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COMMENTARY: The lost souls of the Republican Party

The Republican Party has lost its heart and soul. The party of Abraham Lincoln, founded in the mid-1850s as a political movement united against slavery, has morphed in the 21st century into the party of hate and the party of no.

The party that was primarily comprised of Northerners and rejected by pro-slavery white Southerners is now dominated by white Southerners. The party that was once embraced by freed slaves is now overwhelmingly void of people of color, including African-Americans, Latinos, Asians and immigrants.

The party that once gave lip service to the women’s suffrage movement as early as the 1872 Republican Convention in Philadelphia is dying to overturn Roe v. Wade, make women criminals if they terminate an unwanted pregnancy, seek to give full legal rights to fertilized eggs, think that babies created by rape are a “gift from God,” and say that the Bible gives men dominance over women in relationships.

The party of Teddy Roosevelt, who championed America’s parks system and the love of nature, is now against environmental regulations, thinks global warming is a hoax, and rejects science and evolution. The same Teddy Roosevelt that busted trusts would not recognize today’s GOP, which wants to deregulate Wall Street, reduce taxes for the ultra-wealthy, gut the Environmental Protection Agency, and drill, drill, drill.

The party that nominated the 1948 presidential ticket of Thomas Dewey and Earl Warren, hailed as the “liberal, progressive element” of the GOP, is now dominated by the likes of Mitt Romney, Paul Ryan, Rick Santorum, Michelle Bachmann, Mitch McConnell, John Boehner, Eric Cantor, Jon Kyl, Jim DeMint, Rand Paul, Ron Paul, Rick Perry and Herman Cain.

The party that throughout much of the 20th century included the so-called “Rockefeller Republicans,” like Henry Cabot Lodge Jr., Jacob K. Javits, Prescott Bush and George W. Romney, has run out of office any progressive or centrist members since the Tea Party takeover in 2010.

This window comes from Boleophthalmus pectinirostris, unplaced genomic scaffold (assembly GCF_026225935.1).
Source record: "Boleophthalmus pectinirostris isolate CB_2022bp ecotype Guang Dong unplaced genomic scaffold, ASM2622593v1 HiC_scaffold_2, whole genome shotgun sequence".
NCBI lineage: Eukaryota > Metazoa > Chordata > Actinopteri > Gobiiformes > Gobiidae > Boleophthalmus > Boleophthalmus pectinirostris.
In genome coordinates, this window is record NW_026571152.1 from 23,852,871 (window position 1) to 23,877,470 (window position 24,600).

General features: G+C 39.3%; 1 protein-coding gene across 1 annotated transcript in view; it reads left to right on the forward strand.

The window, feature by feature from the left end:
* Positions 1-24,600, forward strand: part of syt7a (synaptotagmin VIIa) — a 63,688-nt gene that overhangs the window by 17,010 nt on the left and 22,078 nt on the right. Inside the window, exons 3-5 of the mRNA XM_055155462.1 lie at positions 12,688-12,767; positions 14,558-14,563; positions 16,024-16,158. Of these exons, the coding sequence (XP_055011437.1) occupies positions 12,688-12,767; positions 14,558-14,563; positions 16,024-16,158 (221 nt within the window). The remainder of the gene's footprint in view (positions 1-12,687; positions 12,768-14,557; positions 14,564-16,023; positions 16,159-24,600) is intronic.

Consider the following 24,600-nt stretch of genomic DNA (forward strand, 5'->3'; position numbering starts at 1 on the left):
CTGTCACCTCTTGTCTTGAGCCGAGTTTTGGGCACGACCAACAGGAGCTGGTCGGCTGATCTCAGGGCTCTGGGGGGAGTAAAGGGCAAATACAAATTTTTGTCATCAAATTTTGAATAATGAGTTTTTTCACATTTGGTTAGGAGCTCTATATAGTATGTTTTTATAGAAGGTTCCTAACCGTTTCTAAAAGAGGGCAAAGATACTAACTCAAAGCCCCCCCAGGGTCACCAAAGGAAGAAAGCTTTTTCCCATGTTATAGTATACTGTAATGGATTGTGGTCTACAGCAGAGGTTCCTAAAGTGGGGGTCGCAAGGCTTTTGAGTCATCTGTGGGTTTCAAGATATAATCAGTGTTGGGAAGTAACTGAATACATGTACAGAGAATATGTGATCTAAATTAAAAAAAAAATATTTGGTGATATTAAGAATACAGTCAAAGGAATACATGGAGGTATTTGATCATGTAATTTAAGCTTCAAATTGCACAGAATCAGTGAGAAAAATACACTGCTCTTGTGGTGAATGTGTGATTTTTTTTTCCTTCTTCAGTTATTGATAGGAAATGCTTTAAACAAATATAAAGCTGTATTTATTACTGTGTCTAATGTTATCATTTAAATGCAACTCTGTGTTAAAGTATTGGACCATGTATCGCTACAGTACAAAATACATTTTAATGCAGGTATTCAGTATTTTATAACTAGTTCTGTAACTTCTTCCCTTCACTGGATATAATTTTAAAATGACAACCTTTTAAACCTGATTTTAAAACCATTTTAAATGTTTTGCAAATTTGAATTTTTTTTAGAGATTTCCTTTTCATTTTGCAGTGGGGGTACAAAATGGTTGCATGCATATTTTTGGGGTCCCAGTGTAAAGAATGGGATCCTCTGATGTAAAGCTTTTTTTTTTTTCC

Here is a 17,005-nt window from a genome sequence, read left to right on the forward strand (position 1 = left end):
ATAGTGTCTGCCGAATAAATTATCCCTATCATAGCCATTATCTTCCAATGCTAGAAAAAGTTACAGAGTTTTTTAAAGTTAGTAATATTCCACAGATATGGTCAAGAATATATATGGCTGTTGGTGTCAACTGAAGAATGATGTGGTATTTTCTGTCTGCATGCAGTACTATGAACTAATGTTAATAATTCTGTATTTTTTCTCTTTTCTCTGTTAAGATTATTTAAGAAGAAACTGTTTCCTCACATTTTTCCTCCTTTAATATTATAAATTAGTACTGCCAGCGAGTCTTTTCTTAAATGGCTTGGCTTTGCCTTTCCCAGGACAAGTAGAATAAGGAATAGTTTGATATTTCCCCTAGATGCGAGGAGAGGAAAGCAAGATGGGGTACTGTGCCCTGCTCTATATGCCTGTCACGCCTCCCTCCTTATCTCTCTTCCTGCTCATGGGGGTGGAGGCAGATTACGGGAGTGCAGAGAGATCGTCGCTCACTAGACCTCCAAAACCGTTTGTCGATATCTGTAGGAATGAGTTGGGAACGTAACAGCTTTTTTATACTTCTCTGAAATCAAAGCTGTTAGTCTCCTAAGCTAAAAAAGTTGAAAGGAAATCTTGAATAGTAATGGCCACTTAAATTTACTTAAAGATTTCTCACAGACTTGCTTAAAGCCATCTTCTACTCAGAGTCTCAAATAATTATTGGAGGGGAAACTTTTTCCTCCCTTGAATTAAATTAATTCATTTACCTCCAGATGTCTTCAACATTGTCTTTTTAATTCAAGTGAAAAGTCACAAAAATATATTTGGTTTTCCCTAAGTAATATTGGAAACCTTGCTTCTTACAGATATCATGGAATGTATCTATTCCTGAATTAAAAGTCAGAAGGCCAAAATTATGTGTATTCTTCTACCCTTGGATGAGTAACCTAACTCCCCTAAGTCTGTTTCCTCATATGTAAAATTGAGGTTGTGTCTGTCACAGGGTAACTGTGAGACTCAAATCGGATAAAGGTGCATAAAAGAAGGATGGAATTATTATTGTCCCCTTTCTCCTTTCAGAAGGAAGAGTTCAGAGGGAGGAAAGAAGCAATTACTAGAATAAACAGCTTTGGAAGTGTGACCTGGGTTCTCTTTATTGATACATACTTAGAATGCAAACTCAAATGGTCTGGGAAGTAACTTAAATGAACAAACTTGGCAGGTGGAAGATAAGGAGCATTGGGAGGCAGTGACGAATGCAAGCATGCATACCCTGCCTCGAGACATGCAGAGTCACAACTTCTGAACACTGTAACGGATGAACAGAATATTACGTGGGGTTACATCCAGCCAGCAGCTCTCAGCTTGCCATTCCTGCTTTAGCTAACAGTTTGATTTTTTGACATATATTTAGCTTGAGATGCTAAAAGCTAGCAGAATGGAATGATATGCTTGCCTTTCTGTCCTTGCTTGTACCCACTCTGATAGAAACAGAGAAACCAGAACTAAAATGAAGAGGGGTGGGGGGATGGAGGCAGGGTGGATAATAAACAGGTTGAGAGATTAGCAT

The party under the leadership of Republican Minority Whip Newt Gingrich and its “Contract With America,” which worked hand-in-hand with Democrats during the Clinton Administration to eliminate the national debt and build an enormous surplus that the Bush Administration spent on the way to record debt, has refused to work with the Obama Administration for the past four years.

Why should voters support the Republican Party for doing NOTHING?

Why should women support the Republican Party that wants to take away their right to choose?

Who should minorities – African-American, Latinos, Asians and immigrants – pay any attention to a Republican Party that could care less about their well-being?

Why should senior citizens, children, the unemployed and the poor trust the Republican Party, which wishes to get rid of Medicare and Medicaid as we know it, PBS and Big Bird, and other safety nets that are viewed as “handouts.”

And why should LGBT Americans trust the Republican Party, which is adamantly against marriage equality and equal rights?

So on Wednesday morning, after Barack Obama has comfortably been re-elected as President, the Republican Party has to ask itself the tough questions: Does it wants to be a permanent minority party? Or does it want to rethink its platform and evolve into a relevant player in the 21st century?

Ken Williams is Editor in Chief of SDGLN. He can be reached at ken@sdgln.com, @KenSanDiego on Twitter, or by calling toll-free to 888-442-9639, ext. 713.